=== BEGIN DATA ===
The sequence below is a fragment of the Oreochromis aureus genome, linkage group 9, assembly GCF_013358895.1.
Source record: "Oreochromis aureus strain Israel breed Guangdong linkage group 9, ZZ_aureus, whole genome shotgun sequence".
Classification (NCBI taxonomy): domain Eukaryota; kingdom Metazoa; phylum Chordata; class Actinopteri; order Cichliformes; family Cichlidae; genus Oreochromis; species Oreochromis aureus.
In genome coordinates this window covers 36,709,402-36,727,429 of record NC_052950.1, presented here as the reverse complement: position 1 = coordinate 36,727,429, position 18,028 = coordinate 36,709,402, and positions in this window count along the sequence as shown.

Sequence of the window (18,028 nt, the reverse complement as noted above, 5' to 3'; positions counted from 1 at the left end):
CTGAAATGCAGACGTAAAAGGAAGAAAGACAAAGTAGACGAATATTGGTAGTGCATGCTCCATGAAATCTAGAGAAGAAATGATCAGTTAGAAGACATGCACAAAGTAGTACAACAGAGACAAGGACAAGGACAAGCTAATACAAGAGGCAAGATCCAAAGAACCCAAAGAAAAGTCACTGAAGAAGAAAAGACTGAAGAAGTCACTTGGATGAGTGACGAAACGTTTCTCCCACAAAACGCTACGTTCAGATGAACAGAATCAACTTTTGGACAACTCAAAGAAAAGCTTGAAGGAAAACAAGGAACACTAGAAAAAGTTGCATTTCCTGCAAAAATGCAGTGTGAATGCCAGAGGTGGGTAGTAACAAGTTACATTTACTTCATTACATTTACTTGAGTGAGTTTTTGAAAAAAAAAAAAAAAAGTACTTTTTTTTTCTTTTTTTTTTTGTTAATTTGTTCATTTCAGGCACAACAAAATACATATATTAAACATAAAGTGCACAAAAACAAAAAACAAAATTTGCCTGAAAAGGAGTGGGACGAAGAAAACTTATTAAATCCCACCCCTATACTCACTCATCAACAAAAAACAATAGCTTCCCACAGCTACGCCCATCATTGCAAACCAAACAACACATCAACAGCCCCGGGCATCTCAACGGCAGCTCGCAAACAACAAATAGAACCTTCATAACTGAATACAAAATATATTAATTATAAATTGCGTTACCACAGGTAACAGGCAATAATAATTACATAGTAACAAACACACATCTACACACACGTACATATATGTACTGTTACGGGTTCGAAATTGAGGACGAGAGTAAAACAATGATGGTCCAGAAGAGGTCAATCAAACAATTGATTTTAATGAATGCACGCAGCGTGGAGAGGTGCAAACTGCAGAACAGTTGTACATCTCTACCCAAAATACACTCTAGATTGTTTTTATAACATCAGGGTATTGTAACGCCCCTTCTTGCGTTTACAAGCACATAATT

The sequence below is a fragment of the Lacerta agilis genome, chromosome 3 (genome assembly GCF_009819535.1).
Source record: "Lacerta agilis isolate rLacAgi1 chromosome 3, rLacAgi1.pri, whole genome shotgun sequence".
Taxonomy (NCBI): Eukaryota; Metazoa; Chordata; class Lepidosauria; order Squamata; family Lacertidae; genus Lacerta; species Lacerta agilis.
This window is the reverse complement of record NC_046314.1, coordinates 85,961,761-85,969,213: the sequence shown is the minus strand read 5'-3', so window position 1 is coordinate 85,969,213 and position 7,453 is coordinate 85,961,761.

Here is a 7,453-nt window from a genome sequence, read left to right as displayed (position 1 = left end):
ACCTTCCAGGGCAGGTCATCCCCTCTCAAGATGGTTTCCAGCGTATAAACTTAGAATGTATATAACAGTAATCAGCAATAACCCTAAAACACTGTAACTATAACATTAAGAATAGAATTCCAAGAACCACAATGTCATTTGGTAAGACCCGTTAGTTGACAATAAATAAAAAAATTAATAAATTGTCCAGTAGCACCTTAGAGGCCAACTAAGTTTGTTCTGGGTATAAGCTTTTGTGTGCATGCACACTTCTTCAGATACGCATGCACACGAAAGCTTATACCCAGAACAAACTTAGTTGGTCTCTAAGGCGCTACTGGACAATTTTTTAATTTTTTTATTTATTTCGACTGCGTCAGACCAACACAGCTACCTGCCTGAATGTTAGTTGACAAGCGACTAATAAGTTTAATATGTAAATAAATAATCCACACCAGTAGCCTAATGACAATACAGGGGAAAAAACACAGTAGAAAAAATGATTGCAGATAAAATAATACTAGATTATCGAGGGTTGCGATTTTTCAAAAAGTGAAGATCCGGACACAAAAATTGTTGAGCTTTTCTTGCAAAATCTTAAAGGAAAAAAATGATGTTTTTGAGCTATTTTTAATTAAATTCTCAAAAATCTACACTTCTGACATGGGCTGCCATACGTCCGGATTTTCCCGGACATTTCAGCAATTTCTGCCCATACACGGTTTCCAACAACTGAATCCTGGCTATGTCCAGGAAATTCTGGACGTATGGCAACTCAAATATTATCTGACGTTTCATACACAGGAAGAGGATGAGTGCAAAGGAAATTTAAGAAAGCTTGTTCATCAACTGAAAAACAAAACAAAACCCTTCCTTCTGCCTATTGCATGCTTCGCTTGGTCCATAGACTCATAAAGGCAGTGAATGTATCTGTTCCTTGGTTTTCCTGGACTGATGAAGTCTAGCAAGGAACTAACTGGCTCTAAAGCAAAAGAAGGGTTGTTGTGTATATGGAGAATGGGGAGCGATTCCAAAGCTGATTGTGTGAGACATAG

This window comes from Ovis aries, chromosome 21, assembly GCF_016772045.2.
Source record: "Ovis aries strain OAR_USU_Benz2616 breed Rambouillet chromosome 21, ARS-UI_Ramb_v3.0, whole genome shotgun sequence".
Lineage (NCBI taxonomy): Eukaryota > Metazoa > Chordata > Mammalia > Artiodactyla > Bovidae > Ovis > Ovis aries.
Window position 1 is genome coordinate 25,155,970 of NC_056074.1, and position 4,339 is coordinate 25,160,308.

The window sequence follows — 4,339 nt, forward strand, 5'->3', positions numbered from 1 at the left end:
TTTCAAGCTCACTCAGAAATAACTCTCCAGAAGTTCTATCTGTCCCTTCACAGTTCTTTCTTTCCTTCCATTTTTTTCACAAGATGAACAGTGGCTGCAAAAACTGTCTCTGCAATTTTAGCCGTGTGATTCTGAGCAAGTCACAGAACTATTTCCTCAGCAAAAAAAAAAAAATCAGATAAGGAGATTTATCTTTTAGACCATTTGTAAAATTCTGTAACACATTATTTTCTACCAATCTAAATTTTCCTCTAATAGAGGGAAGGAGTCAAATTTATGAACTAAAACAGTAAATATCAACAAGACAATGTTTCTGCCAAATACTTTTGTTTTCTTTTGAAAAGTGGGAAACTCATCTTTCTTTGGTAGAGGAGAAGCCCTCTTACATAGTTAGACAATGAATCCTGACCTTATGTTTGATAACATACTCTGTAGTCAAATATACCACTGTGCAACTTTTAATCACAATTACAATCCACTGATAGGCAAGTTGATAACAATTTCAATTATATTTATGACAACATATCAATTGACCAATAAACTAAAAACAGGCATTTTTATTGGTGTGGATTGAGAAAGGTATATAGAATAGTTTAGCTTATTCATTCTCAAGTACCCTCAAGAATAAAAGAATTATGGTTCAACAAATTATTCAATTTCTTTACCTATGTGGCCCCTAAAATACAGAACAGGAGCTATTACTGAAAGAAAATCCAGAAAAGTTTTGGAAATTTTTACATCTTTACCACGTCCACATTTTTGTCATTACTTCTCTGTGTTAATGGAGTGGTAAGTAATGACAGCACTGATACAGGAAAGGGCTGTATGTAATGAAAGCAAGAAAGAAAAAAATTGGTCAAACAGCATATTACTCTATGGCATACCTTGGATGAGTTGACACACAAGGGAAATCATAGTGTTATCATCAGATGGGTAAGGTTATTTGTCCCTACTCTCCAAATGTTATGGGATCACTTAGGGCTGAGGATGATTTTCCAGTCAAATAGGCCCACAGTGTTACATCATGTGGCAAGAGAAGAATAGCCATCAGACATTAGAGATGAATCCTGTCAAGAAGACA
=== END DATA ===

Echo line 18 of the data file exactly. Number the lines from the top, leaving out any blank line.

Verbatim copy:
TTTCAAGCTCACTCAGAAATAACTCTCCAGAAGTTCTATCTGTCCCTTCACAGTTCTTTCTTTCCTTCCATTTTTTTCACAAGATGAACAGTGGCTGCAAAAACTGTCTCTGCAATTTTAGCCGTGTGATTCTGAGCAAGTCACAGAACTATTTCCTCAGCAAAAAAAAAAAAATCAGATAAGGAGATTTATCTTTTAGACCATTTGTAAAATTCTGTAACACATTATTTTCTACCAATCTAAATTTTCCTCTAATAGAGGGAAGGAGTCAAATTTATGAACTAAAACAGTAAATATCAACAAGACAATGTTTCTGCCAAATACTTTTGTTTTCTTTTGAAAAGTGGGAAACTCATCTTTCTTTGGTAGAGGAGAAGCCCTCTTACATAGTTAGACAATGAATCCTGACCTTATGTTTGATAACATACTCTGTAGTCAAATATACCACTGTGCAACTTTTAATCACAATTACAATCCACTGATAGGCAAGTTGATAACAATTTCAATTATATTTATGACAACATATCAATTGACCAATAAACTAAAAACAGGCATTTTTATTGGTGTGGATTGAGAAAGGTATATAGAATAGTTTAGCTTATTCATTCTCAAGTACCCTCAAGAATAAAAGAATTATGGTTCAACAAATTATTCAATTTCTTTACCTATGTGGCCCCTAAAATACAGAACAGGAGCTATTACTGAAAGAAAATCCAGAAAAGTTTTGGAAATTTTTACATCTTTACCACGTCCACATTTTTGTCATTACTTCTCTGTGTTAATGGAGTGGTAAGTAATGACAGCACTGATACAGGAAAGGGCTGTATGTAATGAAAGCAAGAAAGAAAAAAATTGGTCAAACAGCATATTACTCTATGGCATACCTTGGATGAGTTGACACACAAGGGAAATCATAGTGTTATCATCAGATGGGTAAGGTTATTTGTCCCTACTCTCCAAATGTTATGGGATCACTTAGGGCTGAGGATGATTTTCCAGTCAAATAGGCCCACAGTGTTACATCATGTGGCAAGAGAAGAATAGCCATCAGACATTAGAGATGAATCCTGTCAAGAAGACA